"My grandmother was three when she had to escape Nazi Germany with her family," says Shiri Rosen, one of thousands of Israelis to have moved back to Germany in recent years.
"My great-grandfather was a lawyer, his office was right near here," the 24-year-old said in a cafe in central Berlin, pointing over her shoulder to a parallel street.
"When I was a kid, in Israel, she (her grandmother) bounced me on her knee, singing a song in German ... They were the only words in German I ever heard from her."
Before Adolf Hitler took power in 1933, Berlin had a thriving Jewish population numbering around 170,000, many of them professionals such as doctors and lawyers, or intellectuals and artists.
But this vibrant community was decimated in the 12 years of terror that followed as the Nazis murdered six million men, women and children across Europe in their attempt to destroy the Jewish race.
Unsurprisingly, once World War II was over and the new state of Israel came into being in 1948, the few Jews who had miraculously survived were loath to stay in Germany, in the "Land der Taeter" ("country of the perpetrators").
But today, decades later, with an ever-dwindling number of Holocaust survivors still around, the scars are slowly healing and Germany is becoming an attractive place to live for many Israelis.
A steady trickle has been returning to make use of a law allowing descendants to claim German citizenship.
"Germany today is a haven of peace for the descendants of those who, one day, fled the country because they were in danger," says Ilan Weiss, who moved from Israel 20 years ago.
"The fact that Jews are coming here again constitutes for Germany a certificate that it is acceptable again."
In 2008, the last year for which figures are available, almost 2,000 Israelis became naturalised German citizens. Two years earlier, more than 4,300 did so.
According to the Israeli embassy, around 13,000 Israelis now live in Berlin alone.
Mostly, they are the descendants of German Jews stripped of their citizenship as the Nazis sought to "Aryanise" the Third Reich, and who now have the right to obtain German nationality.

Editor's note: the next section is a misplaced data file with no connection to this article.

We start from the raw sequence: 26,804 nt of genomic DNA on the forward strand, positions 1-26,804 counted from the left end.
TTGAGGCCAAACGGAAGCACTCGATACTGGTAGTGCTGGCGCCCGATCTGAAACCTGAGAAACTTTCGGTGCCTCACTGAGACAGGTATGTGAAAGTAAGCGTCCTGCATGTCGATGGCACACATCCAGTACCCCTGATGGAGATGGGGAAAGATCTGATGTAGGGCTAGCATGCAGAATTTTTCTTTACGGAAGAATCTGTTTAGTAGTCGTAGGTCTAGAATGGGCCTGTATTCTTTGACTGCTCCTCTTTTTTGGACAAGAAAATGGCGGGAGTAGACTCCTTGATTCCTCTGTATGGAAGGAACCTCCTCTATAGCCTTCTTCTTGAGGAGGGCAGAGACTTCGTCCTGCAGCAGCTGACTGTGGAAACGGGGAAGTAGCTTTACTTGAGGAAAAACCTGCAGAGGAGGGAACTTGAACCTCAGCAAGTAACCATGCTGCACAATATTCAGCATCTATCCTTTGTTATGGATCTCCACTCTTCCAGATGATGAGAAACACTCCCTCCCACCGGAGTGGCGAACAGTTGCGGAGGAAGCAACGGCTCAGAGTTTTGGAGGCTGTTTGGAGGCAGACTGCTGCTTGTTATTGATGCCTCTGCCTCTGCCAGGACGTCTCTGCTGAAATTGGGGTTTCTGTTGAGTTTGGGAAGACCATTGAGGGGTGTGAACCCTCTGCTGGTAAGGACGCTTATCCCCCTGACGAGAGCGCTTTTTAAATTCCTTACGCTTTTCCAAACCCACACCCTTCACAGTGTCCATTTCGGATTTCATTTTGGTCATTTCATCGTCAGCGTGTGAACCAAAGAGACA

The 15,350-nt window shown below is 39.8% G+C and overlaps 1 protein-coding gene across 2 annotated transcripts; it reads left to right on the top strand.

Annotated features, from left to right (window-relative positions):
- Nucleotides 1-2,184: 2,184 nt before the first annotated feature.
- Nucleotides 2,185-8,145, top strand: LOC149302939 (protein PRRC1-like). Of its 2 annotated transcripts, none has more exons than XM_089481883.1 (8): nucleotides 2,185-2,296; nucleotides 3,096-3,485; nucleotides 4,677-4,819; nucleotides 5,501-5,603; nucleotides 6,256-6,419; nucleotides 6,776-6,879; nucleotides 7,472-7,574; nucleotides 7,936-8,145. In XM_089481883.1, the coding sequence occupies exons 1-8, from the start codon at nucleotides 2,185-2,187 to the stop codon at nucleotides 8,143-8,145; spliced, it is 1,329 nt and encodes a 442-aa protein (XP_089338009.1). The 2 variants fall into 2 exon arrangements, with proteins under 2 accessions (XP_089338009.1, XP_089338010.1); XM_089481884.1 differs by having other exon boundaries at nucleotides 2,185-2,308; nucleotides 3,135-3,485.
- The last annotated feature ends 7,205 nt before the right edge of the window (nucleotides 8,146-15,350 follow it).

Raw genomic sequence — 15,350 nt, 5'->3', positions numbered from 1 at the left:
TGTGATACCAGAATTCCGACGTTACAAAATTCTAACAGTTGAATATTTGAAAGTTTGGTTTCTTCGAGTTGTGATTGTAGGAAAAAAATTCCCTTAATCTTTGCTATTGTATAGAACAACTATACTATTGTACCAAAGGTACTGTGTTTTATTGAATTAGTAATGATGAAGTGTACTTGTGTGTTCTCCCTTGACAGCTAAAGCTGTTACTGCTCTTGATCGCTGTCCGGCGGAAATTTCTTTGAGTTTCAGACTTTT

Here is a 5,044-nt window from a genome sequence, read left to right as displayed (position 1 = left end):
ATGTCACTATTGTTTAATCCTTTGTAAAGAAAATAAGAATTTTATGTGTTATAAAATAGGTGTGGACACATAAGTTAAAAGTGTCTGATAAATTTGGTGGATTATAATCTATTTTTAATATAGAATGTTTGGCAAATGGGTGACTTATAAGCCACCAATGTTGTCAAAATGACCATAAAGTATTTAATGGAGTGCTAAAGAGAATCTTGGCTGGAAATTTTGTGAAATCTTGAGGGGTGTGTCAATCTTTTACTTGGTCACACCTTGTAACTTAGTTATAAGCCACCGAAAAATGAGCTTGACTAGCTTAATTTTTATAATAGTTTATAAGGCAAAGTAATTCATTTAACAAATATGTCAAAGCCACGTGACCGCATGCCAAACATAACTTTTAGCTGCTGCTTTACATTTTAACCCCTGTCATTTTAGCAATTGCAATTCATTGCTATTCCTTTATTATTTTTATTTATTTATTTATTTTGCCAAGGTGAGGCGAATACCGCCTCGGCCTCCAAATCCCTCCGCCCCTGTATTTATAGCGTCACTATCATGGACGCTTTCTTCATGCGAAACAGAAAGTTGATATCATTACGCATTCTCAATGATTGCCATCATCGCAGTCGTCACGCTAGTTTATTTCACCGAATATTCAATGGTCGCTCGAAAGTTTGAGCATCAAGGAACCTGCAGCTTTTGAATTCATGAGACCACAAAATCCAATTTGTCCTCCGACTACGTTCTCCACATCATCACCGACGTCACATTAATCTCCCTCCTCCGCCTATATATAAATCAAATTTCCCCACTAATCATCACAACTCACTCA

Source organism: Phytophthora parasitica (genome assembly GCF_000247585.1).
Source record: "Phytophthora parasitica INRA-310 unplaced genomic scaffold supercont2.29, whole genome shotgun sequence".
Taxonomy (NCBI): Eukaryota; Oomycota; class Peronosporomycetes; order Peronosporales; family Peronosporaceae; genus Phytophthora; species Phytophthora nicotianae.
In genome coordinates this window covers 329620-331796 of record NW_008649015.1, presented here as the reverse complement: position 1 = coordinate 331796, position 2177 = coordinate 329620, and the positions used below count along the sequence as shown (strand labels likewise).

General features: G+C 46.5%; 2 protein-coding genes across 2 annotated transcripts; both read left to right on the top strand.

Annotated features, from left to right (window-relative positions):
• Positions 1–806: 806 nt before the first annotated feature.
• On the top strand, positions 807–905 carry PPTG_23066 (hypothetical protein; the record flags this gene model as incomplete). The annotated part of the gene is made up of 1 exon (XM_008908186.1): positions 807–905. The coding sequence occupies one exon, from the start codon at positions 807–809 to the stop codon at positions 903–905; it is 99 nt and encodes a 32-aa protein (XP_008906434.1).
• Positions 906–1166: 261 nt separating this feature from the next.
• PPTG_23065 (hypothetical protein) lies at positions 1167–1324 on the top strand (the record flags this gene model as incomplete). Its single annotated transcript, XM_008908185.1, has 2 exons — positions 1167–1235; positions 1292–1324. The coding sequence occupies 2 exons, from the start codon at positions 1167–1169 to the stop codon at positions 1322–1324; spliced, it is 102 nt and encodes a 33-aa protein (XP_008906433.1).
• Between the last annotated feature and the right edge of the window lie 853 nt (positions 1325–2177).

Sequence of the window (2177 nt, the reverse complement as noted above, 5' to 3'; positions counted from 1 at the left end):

Sitting in his well-worn Berlin apartment, Weiss, who is in his 60s, says he has noticed in recent years more and more Israelis coming in order, he believes, to escape the constant threat of violence in the Middle East.
And it is particularly the young who are doing so, attracted not only by a feeling of going back to their roots, but also by the vibrant, modern metropolis that the German capital is today.
Many come to make the most of Berlin's nightlife and its bohemian lifestyle, attending techno nights in disused industrial warehouses or sampling the gay scene, where "Meshuga nights" with only Israeli music are big crowd-pullers.
"In Tel Aviv all people talk about is Berlin. It is very much the city en vogue," says Shiri Rosen enthusiastically.
Avi Efroni-Levi, who has launched a website (http://derberliton.de/) for the Israeli community in Germany offering tips on everything from apartments to exhibitions, very much agrees.
"The planes from Tel Aviv to Berlin are packed. For Israelis, the city offers so many possibilities because it's so international and life is quite cheap," the 53-year-old said.
Weiss says that for many young Israelis, coming to Germany is much easier than for their parents' generation.
"Very few of them are influenced by the Holocaust," he says. "Obviously most of them studied it at school but it's something very remote for them."
"You can't concentrate on the violence all the time, it's negative," says Avi Efroni-Levi. "I've got other things to think about than the past. I want to achieve something here."
"The wounds of the past are still there. They never go away," he said. "But we have to heal them."